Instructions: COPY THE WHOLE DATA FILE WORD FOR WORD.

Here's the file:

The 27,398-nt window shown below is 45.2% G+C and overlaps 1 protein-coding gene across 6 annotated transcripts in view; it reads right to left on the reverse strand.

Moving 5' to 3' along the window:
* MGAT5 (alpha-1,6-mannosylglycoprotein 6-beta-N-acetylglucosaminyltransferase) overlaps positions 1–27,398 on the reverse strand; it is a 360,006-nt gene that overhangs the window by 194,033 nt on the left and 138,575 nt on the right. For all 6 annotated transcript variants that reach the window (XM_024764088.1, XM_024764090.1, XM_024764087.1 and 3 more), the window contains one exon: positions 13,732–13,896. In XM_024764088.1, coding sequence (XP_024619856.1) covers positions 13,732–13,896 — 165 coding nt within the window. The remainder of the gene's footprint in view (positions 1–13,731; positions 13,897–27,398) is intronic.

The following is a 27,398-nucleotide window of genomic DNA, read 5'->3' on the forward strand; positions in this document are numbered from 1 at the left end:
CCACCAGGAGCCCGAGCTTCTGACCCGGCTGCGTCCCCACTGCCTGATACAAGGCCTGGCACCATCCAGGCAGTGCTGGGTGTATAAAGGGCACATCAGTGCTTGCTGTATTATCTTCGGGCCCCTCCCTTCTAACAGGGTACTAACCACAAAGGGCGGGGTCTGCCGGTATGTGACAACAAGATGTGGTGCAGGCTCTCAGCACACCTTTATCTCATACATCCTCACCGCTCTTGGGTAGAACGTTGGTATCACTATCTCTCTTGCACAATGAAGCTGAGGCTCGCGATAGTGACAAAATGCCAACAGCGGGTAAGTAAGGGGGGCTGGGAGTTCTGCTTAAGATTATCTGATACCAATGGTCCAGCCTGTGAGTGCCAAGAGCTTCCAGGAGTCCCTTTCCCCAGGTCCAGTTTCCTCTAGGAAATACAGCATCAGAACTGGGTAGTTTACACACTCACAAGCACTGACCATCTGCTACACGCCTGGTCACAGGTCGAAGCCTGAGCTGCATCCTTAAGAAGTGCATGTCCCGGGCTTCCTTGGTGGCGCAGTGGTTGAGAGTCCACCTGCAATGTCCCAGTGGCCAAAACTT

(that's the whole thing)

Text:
The 27,398-nt window shown below is 45.2% G+C and overlaps 1 protein-coding gene across 6 annotated transcripts in view; it reads right to left on the reverse strand.

Moving 5' to 3' along the window:
* MGAT5 (alpha-1,6-mannosylglycoprotein 6-beta-N-acetylglucosaminyltransferase) overlaps positions 1–27,398 on the reverse strand; it is a 360,006-nt gene that overhangs the window by 194,033 nt on the left and 138,575 nt on the right. For all 6 annotated transcript variants that reach the window (XM_024764088.1, XM_024764090.1, XM_024764087.1 and 3 more), the window contains one exon: positions 13,732–13,896. In XM_024764088.1, coding sequence (XP_024619856.1) covers positions 13,732–13,896 — 165 coding nt within the window. The remainder of the gene's footprint in view (positions 1–13,731; positions 13,897–27,398) is intronic.

The following is a 27,398-nucleotide window of genomic DNA, read 5'->3' on the forward strand; positions in this document are numbered from 1 at the left end:
CCACCAGGAGCCCGAGCTTCTGACCCGGCTGCGTCCCCACTGCCTGATACAAGGCCTGGCACCATCCAGGCAGTGCTGGGTGTATAAAGGGCACATCAGTGCTTGCTGTATTATCTTCGGGCCCCTCCCTTCTAACAGGGTACTAACCACAAAGGGCGGGGTCTGCCGGTATGTGACAACAAGATGTGGTGCAGGCTCTCAGCACACCTTTATCTCATACATCCTCACCGCTCTTGGGTAGAACGTTGGTATCACTATCTCTCTTGCACAATGAAGCTGAGGCTCGCGATAGTGACAAAATGCCAACAGCGGGTAAGTAAGGGGGGCTGGGAGTTCTGCTTAAGATTATCTGATACCAATGGTCCAGCCTGTGAGTGCCAAGAGCTTCCAGGAGTCCCTTTCCCCAGGTCCAGTTTCCTCTAGGAAATACAGCATCAGAACTGGGTAGTTTACACACTCACAAGCACTGACCATCTGCTACACGCCTGGTCACAGGTCGAAGCCTGAGCTGCATCCTTAAGAAGTGCATGTCCCGGGCTTCCTTGGTGGCGCAGTGGTTGAGAGTCCACCTGCAATGTCCCAGTGGCCAAAACTT